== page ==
The standard ASTM B258 - 02(2008) Standard Specification for Standard Nominal Diameters and Cross-Sectional Areas of AWG Sizes of Solid Round Wires Used as Electrical Conductors defines the ratio between successive sizes to be the 39th root of 92, or approximately 1.1229322. ASTM B 258-02 also dictates that wire diameters should be tabulated with no more than 4 significant figures, with a resolution of no more than 0.0001 inches (0.1 mils) for wires larger than No. 44 AWG, and 0.00001 inches (0.01 mils) for wires No. 45 AWG and smaller. Sizes with multiple zeros are successively larger than No. 0 and can be denoted using "number of zeros/0", for example 4/0 for 0000. For an m/0 AWG wire, use n = −(m−1) = 1−m in the above formulas. For instance, for No. 0000 or 4/0, use n = −3.
The sixth power of this ratio is very close to 2, which leads to the following rules of thumb:
Additionally, a decrease of ten gauge numbers, for example from No. 10 to 1/0, multiplies the area and weight by approximately 10 and reduces the resistance by a factor of approximately 10. Aluminum wire has a conductivity of approximately 61% of copper, so an aluminum wire has almost the same resistance as a copper wire 2 AWG smaller. (Which has 62.9% of the area.)
The table below shows various data including both the resistance of the various wire gauges and the allowable current (ampacity) based on plastic insulation. The diameter information in the table applies to solid wires. Stranded wires are calculated by calculating the equivalent cross sectional copper area. Fusing current (melting wire) is estimated based on 25°C ambient temperature. The table below assumes DC, or AC frequencies equal to or less than 60 Hz, and does not take skin effect into account. Turns of wire is an upper limit for wire with no insulation.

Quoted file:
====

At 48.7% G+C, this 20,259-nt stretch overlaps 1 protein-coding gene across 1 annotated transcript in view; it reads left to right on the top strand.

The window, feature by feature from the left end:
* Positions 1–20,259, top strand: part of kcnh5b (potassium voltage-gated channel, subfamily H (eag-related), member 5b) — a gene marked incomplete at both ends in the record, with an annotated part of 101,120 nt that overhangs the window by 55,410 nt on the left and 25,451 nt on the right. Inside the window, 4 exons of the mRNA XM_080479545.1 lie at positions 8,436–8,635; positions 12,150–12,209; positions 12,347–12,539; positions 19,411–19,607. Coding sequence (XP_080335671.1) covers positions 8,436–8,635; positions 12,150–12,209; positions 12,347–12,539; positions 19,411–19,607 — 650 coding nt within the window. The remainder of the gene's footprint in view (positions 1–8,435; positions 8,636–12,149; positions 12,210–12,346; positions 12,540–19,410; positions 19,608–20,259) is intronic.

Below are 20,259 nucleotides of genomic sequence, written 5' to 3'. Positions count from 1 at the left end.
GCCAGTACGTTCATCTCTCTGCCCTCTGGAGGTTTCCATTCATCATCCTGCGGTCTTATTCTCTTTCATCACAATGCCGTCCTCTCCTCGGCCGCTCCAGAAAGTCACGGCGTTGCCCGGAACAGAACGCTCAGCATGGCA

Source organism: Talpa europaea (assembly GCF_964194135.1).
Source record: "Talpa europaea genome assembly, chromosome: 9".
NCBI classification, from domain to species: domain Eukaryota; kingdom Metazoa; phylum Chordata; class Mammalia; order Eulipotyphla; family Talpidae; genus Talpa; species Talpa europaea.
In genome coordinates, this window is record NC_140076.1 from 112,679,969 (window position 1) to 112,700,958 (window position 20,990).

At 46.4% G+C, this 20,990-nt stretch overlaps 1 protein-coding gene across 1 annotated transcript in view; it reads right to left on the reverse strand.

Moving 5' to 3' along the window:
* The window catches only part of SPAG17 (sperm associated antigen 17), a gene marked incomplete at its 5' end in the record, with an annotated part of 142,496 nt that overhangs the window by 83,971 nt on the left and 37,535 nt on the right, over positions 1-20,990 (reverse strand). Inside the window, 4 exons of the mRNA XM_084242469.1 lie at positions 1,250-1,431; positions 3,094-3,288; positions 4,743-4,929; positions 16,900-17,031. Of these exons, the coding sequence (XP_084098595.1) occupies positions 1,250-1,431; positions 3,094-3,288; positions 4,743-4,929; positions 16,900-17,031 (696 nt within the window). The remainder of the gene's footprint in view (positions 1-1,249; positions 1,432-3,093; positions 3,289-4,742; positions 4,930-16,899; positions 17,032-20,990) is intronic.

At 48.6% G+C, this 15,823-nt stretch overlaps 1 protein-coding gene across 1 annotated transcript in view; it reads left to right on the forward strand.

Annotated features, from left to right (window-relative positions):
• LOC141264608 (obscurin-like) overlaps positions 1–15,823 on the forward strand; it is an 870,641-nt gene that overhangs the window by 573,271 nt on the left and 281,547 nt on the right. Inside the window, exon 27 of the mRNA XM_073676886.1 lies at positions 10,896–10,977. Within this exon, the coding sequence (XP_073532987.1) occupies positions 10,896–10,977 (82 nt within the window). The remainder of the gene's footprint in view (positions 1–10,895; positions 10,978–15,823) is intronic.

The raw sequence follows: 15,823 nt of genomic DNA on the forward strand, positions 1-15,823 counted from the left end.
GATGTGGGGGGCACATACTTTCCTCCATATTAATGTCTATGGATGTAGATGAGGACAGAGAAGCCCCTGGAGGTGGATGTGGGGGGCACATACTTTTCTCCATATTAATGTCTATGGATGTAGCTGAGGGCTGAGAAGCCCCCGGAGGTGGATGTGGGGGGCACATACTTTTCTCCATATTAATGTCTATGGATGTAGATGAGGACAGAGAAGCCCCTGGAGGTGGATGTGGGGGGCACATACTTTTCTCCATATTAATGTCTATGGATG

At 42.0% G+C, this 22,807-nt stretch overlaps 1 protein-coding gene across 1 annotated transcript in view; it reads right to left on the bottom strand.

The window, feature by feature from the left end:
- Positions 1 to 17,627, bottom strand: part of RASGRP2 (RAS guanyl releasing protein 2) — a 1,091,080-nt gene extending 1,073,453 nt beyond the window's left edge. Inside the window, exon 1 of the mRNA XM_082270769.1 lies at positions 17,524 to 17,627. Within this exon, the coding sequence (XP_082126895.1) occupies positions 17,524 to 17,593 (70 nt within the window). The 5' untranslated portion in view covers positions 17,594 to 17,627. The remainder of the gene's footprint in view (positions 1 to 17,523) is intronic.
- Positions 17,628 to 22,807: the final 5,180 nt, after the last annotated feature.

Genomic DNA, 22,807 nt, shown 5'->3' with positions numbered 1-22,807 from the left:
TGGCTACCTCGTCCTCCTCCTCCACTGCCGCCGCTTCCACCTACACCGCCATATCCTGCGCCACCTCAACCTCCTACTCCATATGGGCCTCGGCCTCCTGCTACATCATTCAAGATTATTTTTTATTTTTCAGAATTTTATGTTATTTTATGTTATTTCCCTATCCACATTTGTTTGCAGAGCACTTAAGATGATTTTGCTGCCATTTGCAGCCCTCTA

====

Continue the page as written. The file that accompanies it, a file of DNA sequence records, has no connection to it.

|AWG||Diameter||Turns of wire,|
|NEC copper wire|
|Fusing current, copper|
|(in)||(mm)||(per in)||(per cm)||(kcmil)||(mm2)||(Ω/km)|
|0000 (4/0)||0.4600*||11.684*||2.17||0.856||212||107||0.1608||0.04901||195 / 230 / 260||3.2 kA||31 kA||173 kA|
|000 (3/0)||0.4096||10.405||2.44||0.961||168||85.0||0.2028||0.06180||165 / 200 / 225||2.7 kA||24.5 kA||137 kA|
|00 (2/0)||0.3648||9.266||2.74||1.08||133||67.4||0.2557||0.07793||145 / 175 / 195||2.3 kA||19.5 kA||109 kA|
|0 (1/0)||0.3249||8.251||3.08||1.21||106||53.5||0.3224||0.09827||125 / 150 / 170||1.9 kA||15.5 kA||87 kA|
|1||0.2893||7.348||3.46||1.36||83.7||42.4||0.4066||0.1239||110 / 130 / 150||1.6 kA||12 kA||68 kA|
|2||0.2576||6.544||3.88||1.53||66.4||33.6||0.5127||0.1563||95 / 115 / 130||1.3 kA||9.7 kA||54 kA|